No better way to start the year than to talk about coffee, right?
But before that, a teensy update. I just started school, well technically it starts tomorrow, but the first day of Welcome Week is officially over. It is basically the week in which we ‘welcome’ the new cohort of Grade 11s with a whole slew of games and events used to promote some nice social interaction and hopefully break the ice between the new and old students. It is my final year and I’m filled with a new energy despite this constant lethargy, seeing the myriad of new faces, my teachers, friends. I actually love my school a heck of a lot, even though I’m always complaining about the volcano it really is, every so often spewing out some internal assessment or test alarm. Alex! Do this and that! Stop downloading episode 2 of the new Sherlock!! I mean really, who would listen to myself. It’s hard. My school is to me a benevolent being, there with me since the very beginning, entrusting me with all sorts of responsibilities, all sorts of experiences, cradling me. To just be part of it is rather extraordinary, as I note the accumulation of happenings and emotional roller coasters over a grand period of 5 years now, and counting. Bulging like a tumour, almost overflowing. Yes, quite extraordinary. I only pray I survive this year, all procrastination jokes aside (dear lord I’m the worst).
Now. Greco. It’s no ordinary café which you may find on the sidewalks of Paris or London (Well we were in Italy, but just go with this imagery). It’s a historic landmark, the caffeinated pride of the whole country. Opened in 176o -bloody hell, it’s two and a half centuries old-, this café was named after its original Greek owner. Before we came here I did a heck of a lot of research on all the best places to have a cup of goodness, be it joe or espresso, in Rome. This was on the top of the list countless times, and apparently historic figures such as Goethe, Lord Byron, Mark Twain and Hans Christian Anderson (childhood love!) hung out here in the 18th and 19th centuries to think and rest. You can imagine, a bunch of old and maybe bearded characters discussing their next literary adventures whilst sipping ever so politely from an embellished teacup, eyes withered, brains bright. An ornate, rustic enclave for artists, poets, thinkers. Yes, I thought, perhaps some of their creative wisdom and literary grandeur could rub off on me. I wish. I always wish.
The mere sight of it made my heart stumble. Trip up, guffaw. My nerves tingled. I needed coffee and dammit, I wanted to drink at the same place Goethe drank! Walking in, I felt a tinge of shame choke my stance. I wasn’t dressed in pearls and lace, the sort of get up appropriate for this gold-embellished half-hall, lined with red velvet chairs and penguin-tailed waiters, noses up, fingers fast. Oh, so fast. We caught a table at the side, quickly sat down, scrolled through the equally lush menu. Browns and burgundies. My favourite tones. What next? Oh yes. The coffee.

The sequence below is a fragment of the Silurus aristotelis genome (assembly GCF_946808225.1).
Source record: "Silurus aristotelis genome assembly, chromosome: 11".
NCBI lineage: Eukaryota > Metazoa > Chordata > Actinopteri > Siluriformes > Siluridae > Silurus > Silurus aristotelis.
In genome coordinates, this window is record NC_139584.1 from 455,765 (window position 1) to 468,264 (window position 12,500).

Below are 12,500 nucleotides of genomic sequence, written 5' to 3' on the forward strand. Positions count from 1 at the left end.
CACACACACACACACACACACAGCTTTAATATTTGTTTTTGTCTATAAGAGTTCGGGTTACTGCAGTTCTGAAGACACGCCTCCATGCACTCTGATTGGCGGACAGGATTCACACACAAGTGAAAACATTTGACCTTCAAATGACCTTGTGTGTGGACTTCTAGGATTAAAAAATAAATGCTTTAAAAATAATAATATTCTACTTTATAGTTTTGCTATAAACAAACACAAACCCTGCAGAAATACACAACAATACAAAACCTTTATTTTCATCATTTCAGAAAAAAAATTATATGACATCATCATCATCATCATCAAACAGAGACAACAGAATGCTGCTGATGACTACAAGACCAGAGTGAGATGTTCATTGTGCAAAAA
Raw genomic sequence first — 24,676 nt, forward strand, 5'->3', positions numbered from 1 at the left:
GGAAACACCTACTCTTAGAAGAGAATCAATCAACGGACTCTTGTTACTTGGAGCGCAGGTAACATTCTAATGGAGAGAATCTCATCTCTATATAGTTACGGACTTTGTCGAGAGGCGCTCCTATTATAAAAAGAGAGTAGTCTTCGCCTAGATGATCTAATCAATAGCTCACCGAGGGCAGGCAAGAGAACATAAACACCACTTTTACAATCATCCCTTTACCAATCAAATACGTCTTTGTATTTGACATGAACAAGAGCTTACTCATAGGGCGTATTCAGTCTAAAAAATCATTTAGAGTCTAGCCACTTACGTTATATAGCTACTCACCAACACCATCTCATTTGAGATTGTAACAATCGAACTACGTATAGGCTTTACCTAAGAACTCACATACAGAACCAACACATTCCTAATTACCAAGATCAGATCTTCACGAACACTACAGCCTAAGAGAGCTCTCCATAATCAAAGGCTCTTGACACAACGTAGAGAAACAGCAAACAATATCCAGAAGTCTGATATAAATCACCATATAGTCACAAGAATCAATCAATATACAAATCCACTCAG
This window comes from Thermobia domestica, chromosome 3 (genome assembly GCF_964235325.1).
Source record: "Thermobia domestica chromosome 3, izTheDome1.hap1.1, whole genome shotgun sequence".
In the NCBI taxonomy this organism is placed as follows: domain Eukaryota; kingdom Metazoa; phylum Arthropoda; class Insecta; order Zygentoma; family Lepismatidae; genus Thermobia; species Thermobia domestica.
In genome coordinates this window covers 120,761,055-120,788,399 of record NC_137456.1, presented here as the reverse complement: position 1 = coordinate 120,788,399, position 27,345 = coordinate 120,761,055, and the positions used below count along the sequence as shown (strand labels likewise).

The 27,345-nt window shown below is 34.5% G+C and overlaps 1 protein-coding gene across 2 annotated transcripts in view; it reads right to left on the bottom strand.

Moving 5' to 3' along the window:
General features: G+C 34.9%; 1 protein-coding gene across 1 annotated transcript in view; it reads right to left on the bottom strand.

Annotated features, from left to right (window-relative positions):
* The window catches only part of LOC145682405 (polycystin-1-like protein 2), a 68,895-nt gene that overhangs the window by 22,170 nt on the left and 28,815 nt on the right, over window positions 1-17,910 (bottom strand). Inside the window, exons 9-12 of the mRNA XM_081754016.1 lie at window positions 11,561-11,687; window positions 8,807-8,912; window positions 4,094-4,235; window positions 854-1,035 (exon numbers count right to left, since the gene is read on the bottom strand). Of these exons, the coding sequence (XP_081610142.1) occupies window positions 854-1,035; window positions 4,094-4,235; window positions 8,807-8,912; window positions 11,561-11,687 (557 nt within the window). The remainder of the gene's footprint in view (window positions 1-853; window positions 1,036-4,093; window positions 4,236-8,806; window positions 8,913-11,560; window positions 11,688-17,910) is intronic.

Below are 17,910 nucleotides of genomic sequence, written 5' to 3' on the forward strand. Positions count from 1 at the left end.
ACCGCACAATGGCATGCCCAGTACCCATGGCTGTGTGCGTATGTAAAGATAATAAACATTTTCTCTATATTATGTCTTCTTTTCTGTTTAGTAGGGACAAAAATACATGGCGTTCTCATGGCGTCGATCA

Iced Cappuccino- 8 darn euros
Café Espresso- 6 euros
That translates to more than 10 bucks for a cup of coffee. If you can imagine the most posh café decked out in the Queen’s jewels, this would be it. But come on, the price? No, it’s not worth it. Not at all. So we sat down like normal people would, but that in itself turned out to be a major, major mistake. You actually pay just half the price for a cup if you stand up at the bar, if we were the stand-by-the-bar sort, but what’s more we’re a big family, and we would’ve been quite the crowd. Looking around, all the tourists were jostling about standing up anyway, and who would want to be in the middle of that scene?
Let me tell you more, because frankly I’d be glad to. Cue sarcasm. So sat down, ordered, after flailing our arms about trying to catch a posh waiter’s attention; I feel as if thin curly moustaches would’ve done quite the trick on every single one of them (yes, even the females). I saw the price of a noisette and felt a sharp twang of pain. I couldn’t let my parents pay for that, certainly not! I felt inclined to order an espresso, and yet my thirst for something cool- a kick in the arse on that almost balmy afternoon, was ebbing. I needed it. So iced cappuccino it was.
And iced cappuccino I did not get. I didn’t know if it was tradition or anything, but my first sip was almost painful. Painfully sweet, that is. Yes! Sweet! The syrup drained my tongue receptors of any sense and sensibility, clogging every nerve, everything was just dizzlingly sweet. Cold and refreshing I got, pure roast I did not. I finished it, rather uncomfortably, and lay back, my stomach turning slightly. Took a sip of my father’s cappuccino. It was good, but not nearly as impressive as I thought it would be. Take me to Oriole’s anytime, baby. I’ll pass on this place. Perhaps I was simply missing out on their famous espresso, and I do hope that’s the case.
Now for that limited edition raspberry and dark chocolate nespresso treat…